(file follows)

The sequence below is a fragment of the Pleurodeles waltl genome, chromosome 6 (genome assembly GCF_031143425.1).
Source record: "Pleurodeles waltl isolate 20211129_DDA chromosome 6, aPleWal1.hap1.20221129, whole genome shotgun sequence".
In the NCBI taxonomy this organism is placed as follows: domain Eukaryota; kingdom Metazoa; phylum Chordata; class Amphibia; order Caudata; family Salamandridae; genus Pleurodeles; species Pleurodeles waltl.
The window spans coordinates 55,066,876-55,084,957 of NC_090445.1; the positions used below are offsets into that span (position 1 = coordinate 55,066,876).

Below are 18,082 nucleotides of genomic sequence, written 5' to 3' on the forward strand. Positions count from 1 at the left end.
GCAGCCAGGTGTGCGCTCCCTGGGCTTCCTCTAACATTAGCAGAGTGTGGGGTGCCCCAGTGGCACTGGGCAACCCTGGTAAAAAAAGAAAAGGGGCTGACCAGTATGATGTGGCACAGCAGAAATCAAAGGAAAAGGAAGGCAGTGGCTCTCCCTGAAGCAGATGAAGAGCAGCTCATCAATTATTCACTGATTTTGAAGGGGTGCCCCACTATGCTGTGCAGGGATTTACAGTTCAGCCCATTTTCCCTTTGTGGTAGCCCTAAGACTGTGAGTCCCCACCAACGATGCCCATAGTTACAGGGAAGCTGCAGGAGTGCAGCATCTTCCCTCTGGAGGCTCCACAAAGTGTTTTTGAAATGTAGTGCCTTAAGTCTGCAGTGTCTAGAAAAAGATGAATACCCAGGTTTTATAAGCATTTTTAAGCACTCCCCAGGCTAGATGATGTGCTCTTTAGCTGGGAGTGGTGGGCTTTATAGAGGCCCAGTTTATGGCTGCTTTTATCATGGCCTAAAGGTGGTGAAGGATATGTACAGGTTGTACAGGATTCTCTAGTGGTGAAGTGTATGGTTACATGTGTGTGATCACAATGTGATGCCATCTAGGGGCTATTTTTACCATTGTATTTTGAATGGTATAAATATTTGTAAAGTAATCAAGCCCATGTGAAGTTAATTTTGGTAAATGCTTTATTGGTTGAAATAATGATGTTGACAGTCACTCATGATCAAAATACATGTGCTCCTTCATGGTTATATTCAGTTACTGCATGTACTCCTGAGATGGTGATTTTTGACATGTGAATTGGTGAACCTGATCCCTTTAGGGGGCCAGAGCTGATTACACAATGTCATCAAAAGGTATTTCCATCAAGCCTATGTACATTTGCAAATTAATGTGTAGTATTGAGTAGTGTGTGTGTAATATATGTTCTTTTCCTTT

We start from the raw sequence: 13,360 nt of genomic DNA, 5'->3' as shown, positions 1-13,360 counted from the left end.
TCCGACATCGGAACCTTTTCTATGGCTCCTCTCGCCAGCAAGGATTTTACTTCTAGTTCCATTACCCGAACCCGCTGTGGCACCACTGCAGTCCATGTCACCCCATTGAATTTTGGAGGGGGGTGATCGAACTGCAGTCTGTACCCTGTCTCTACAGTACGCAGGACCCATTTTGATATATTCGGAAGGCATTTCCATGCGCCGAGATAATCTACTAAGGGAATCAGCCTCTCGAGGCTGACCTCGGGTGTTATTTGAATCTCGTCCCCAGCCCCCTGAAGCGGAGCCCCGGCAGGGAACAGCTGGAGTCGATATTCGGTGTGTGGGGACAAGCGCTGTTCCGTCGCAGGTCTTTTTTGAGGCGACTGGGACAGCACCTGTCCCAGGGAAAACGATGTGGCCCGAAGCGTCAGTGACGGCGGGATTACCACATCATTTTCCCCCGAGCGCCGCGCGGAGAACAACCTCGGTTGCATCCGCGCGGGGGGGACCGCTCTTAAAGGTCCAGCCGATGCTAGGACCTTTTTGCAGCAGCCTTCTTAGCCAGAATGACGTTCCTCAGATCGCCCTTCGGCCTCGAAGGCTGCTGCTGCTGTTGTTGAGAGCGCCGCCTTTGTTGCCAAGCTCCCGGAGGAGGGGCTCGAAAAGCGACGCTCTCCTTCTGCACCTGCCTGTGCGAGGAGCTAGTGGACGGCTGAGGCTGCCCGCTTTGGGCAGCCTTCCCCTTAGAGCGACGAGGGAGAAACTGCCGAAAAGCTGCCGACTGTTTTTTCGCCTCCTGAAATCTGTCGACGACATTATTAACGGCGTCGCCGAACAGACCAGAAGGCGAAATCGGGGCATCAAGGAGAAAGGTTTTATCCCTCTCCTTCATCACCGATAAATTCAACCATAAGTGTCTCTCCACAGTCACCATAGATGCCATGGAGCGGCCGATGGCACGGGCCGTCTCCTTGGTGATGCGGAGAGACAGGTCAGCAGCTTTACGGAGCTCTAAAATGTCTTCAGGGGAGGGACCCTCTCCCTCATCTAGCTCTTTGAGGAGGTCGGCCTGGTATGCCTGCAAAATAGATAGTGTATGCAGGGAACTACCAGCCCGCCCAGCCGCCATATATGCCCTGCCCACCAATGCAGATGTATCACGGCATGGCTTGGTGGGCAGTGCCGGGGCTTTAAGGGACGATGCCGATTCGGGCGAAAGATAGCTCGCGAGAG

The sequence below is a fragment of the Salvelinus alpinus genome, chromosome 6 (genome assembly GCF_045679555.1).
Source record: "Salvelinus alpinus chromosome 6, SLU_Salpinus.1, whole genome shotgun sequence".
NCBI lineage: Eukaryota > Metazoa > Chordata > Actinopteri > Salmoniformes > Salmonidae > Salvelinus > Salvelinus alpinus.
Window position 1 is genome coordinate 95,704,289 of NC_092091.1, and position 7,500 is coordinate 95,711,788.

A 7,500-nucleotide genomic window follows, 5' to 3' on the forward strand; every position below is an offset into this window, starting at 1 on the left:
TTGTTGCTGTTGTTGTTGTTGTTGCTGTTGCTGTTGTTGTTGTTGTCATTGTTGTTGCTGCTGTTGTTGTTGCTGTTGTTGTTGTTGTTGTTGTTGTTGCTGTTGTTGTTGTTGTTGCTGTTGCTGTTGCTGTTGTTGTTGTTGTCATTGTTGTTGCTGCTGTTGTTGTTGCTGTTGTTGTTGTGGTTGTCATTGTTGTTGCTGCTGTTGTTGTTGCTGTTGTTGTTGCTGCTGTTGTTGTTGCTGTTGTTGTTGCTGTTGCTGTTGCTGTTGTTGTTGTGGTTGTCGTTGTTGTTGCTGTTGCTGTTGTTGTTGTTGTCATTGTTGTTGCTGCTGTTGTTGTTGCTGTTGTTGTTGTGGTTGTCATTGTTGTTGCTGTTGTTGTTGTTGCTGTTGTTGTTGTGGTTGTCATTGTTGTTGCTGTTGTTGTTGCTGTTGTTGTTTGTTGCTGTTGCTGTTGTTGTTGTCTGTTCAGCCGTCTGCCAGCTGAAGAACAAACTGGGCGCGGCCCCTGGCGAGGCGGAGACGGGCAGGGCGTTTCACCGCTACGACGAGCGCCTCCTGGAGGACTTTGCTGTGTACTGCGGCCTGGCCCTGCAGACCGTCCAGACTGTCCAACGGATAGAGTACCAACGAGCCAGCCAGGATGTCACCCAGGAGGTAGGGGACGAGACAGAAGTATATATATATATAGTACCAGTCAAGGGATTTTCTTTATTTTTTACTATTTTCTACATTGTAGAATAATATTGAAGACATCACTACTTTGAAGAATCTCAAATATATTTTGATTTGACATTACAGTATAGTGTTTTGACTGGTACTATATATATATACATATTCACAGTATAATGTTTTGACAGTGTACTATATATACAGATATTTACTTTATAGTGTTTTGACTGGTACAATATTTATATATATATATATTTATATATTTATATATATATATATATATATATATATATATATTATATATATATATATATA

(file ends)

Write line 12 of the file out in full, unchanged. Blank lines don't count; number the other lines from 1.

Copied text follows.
Window position 1 is genome coordinate 95,704,289 of NC_092091.1, and position 7,500 is coordinate 95,711,788.